IMAGE:  February 2003 GRAPHIC:  University of Chicago Magazine
 
APRIL 2003
Volume 95, Issue 4
 
 
   
LINK:  Research
Investigations  
Citations  
Course Work  
Next Generation  
Original Source  
Fig.1  
 
LINK:  Features
Unexpected Expertise  
Poetic Justice  
Survival of the Richest
Food-Court Press  

Clouding the Issues

 

LINK:  Class Notes
Alumni News  
Alumni Works  
Deaths  

LINK:  Campus News
Chicago Journal  
University News  
Uchicago.edu e-bulletin  

LINK:  Also in every issue
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From the President  
Chicagophile  

GRAPHIC:  ResearchNext Generation

Hearts damaged by coronary artery disease or faulty valves may soon be mended with a polyester-mesh device resembling the net sack of grocery-store oranges. Made of the material used to patch abdominal hernias, the device—coinvented by Jai Raman (above), a cardiothoracic surgeon at the U of C Hospitals—is wrapped permanently around the heart to prevent or suspend enlargement, which can lead to fluid retention, hormone imbalances, and heart failure.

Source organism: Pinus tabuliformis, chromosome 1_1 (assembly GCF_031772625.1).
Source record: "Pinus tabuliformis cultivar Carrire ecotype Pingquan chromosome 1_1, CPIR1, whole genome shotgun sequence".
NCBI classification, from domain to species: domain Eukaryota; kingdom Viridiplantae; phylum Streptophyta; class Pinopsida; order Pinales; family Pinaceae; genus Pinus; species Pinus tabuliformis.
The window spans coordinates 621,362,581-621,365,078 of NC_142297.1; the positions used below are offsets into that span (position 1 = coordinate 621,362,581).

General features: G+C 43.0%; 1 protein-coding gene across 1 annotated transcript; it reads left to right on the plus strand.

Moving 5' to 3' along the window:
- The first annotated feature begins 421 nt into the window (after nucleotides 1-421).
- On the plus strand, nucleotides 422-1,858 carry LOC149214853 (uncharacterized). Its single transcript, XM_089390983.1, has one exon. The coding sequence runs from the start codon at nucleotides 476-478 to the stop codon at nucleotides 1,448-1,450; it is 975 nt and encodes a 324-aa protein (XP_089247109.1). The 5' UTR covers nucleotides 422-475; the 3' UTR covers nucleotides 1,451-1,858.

Halfway through a 400-patient trial mandated by the Food and Drug Administration, the device may one day be used along with surgery or medication, or it could be used alone—a promising alternative to transplants, Raman says, because that procedure “is not an option for older patients and in certain parts of the world.”

—D.G.R.

PHOTO:  Next Generation


 

 

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